During the past years we have spent considerable efforts in establishing a viral vector core that generates and purifies recombinant AAV vectors followed by stringent quality control assessments. At this point these vectors are distributed to a range of collaborators that are actively engaged in gene transfer experiments. These efforts are in support of a multidepartmental translational Mount Sinai program that includes investigators from the Neurobiology, Neuroscience, Psychiatry and Ophthalmology Departments. In addition, gene transfer collaborations include studies on pancreatic islet transplants, liver-mediated gene delivery for a number of monogenic diseases such as lysosomal storage diseases, a program project that is aimed at the developmental aspects of kidney disease as well as several additional exploratory projects. The underlying philosophy to our efforts is to provide our strength to programs and projects that are founded on long-term and in-depth experience in the disease and animal models by our preclinical and clinical collaborators.
In summary, our ongoing studies on the biology of viruses and AAV in particular has provided us with the opportunity to study unique viral and cellular mechanisms and to become part of the efforts in developing strategies that might ultimately become components of future gene and cell-based therapies.
The study of adeno-associated virus (AAV) has brought our laboratory to the intersection of basic virological, genetic and biochemical studies with translational efforts, both in the gene transfer arena and the newly evolving stem cell discipline. In addition, we have committed considerable efforts to the establishment of an AAV vector core, with particular emphasis on scientific and organizational issues that allow for an efficient and appropriate process in providing recombinant AAV to a number of collaborating laboratories.\r\n\r\n
\r\nThe biology of AAV and AAV-based vectors
Adeno-associated viruses (AAVs) have been studied since the early 1960s. In contrast to other human DNA viruses it has become clear that there is no significant correlation between the widespread infection by AAV throughout the population and any known disease entity.
A, Structure-based sequence alignment of representative members of the SF3 family around the B, B?? and C signature motifs. The catalytic residues are shown inred; B?? motif is boxed in orange; the extension to the B?? motif is boxed in yellow. AAV2_Rep: adeno-associated virus type 2 Rep; PPV_NS1: porcine parvovirus NS1; SV40_Tag: simian virus 40 large T antigen; MPOV_Tag: mouse polyomavirus large Tantigen; HPV1a_E1: human papilloma virus type 1a E1; BPV1_E1: bovine papilloma virus type 1a E1.\r\n\r\n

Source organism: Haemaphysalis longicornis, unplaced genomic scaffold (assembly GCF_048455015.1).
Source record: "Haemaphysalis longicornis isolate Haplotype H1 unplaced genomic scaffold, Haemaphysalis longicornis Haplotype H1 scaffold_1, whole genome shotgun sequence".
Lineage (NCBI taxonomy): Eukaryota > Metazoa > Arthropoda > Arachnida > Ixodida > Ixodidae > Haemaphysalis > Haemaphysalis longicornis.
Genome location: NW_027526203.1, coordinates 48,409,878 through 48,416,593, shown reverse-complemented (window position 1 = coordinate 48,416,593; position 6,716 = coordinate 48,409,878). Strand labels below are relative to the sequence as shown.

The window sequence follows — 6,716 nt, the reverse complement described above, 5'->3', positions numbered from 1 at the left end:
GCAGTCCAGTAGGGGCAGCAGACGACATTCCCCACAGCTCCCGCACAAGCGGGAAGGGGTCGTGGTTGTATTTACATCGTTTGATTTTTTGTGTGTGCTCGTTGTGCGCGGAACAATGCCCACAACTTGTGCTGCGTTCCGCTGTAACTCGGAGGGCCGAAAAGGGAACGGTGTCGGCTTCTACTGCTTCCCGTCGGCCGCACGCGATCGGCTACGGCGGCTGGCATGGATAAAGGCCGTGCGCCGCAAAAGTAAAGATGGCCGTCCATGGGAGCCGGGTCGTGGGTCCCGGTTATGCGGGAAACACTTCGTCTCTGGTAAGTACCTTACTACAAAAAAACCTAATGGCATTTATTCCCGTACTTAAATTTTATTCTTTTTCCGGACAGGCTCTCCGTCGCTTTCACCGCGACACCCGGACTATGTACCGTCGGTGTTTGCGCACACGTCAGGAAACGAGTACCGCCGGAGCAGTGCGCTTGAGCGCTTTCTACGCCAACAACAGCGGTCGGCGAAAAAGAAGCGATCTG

B, Ribbon representation of AAV2 Rep40 highlighting residues lysine404 and lysine 406. The colors used in this representation correspond to Figure 6A. The DNA-sensor loop acts to tether ssDNA binding to motor activity. As depicted in the Rep40 monomer (top), residues K404 and K406 (dark blue) reside on one of two beta- 5 hairpin loops that form the DNA-sensor loop, comprised of the B?? motif. This loop transitions directly into the sensor-1 motif (yellow), which is responsible for detecting the difference between bound ADP and ATP within the ATPase active site. The P-loop, the site of ATP hydrolysis, is also shown (orange). A modeled Rep40 dimer is also shown (bottom), demonstrating the planar arrangement of the pertinent lysine residues, K404 10 and K406.\r\n\r\n
Studies throughout the past several decades have led to an emerging view that AAV might have evolved a possibly optimal relationship with its host through a unique life style that allows the virus to only replicate in cells that are infected by other viruses, which by themselves are deleterious to the host cell. Through this dependency AAV might have overcome an apparent challenge to viral life cycles in general: on one hand viruses depend on their respective hosts for replication, on the other, most viruses hurt the hosts through their replication to various degrees. Through its dependency, AAV will only replicate in cells that are affected by the consequences of helper virus infection. Thus, if our findings from tissue culture studies can be extrapolated to the human host, infection by AAV could indeed be viewed as beneficial to the host in that cells that are infected by adenovirus, herpes viruses and possibly papilloma viruses will die as a result of AAV replication. In light of this aspect it is no surprise that the AAVs appear widespread throughout the vertebrate kingdom.